I’ve witnessed the challenge of translating Greek wine for an American audience at least since the 1990s, when I lived in the Greek enclave of Astoria, Queens. Back then, you could locate high-quality wines from Greece in the neighborhood’s fancier restaurants. But that’s not what we drank. We filled our glasses at places like Zenon Taverna with something cheap, usually poured from the wonderfully temperature-stable copper carafes that the wider wine world, inconceivably, has not appropriated. It’s not that we didn’t love Greek wine; we just didn’t think of it as more than a casual fling.
That has been Greece’s struggle for a while now: to overcome a reputation as an ancient drinking culture known more for the everyday than the epic. It hasn’t been alone, of course. Italian and Spanish wine spent decades being known more for their traditions of wine than for great quality, outside of a few famous spots like Rioja or Barolo. But starting in the 1980s, they each went through a period of fancification, convincing Americans of their innate quality.
Greece, somehow, continues to struggle to get in on that conversation. It’s not that Greek wine can’t be wonderfully complex, or that its winemakers aren’t in the process of that same conversion (new cellars, enologists) that defined Italian wine for much of the 1990s. But the U.S. market has remained cool to the idea, even as we’ve come to embrace everything from grüner veltliner to Argentine malbec. Wave upon wave of the presumptive Next Big Thing from Greece has appeared, including agiorgitiko (aka St. George, a red variously, and confusingly, compared to both cabernet and merlot) and xinomavro (same deal, with comparisons to everything from nebbiolo to pinot noir). A few years ago, the great white hope was moschofilero, a perfumed grape found primarily in the Peloponnese that brought comparisons to riesling—although most were cheap and came across as relatively simple.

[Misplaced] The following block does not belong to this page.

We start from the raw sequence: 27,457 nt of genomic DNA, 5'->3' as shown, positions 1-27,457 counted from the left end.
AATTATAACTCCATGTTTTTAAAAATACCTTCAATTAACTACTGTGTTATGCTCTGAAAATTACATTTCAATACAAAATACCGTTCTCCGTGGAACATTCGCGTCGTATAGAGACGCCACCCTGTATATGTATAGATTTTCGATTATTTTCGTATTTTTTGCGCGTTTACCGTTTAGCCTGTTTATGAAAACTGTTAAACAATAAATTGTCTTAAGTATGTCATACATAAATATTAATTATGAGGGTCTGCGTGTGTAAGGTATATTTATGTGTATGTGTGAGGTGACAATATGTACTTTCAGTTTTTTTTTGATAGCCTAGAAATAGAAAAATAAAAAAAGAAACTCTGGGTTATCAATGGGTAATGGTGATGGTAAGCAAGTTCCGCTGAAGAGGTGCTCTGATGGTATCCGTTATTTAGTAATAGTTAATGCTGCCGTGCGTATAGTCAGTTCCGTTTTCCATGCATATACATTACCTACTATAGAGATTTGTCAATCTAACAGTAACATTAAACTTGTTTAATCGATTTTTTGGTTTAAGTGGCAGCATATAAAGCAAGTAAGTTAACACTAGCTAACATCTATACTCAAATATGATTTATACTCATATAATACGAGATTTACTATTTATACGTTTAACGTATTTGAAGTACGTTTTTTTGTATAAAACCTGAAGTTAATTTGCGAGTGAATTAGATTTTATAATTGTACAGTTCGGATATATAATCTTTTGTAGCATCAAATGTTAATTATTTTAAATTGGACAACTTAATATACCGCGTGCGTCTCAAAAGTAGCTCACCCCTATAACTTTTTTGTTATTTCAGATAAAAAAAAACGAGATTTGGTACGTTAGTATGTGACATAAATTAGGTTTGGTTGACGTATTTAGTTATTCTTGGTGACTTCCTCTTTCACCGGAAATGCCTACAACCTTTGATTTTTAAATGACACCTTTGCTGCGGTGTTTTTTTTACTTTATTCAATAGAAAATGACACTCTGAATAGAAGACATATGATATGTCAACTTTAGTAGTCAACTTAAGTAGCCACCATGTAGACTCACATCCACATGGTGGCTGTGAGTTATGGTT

In other words, Greece has long been seeking a crossover hit—a Shakira, if you will—to add it to the roster of important and widely embraced wine nations. And after a long wait, I’d argue it has found one in white assyrtiko, primarily from the arid island of Santorini. Assyrtiko is unabashedly and undeniably Greek in its origins, original to the islands of the Aegean Sea and, more than likely, to Santorini itself. This is doubly impressive because Santorini, the southernmost of the Cyclades group of islands, is a case study in starkness: a volcanic leftover with cliffs plunging to the sea, constant and unrelenting wind and a perennial lack of rain, enough that vines are often trained in the kouloura, a circular basket shape that staves off the wind and heat and allows them to retain what scant water there is.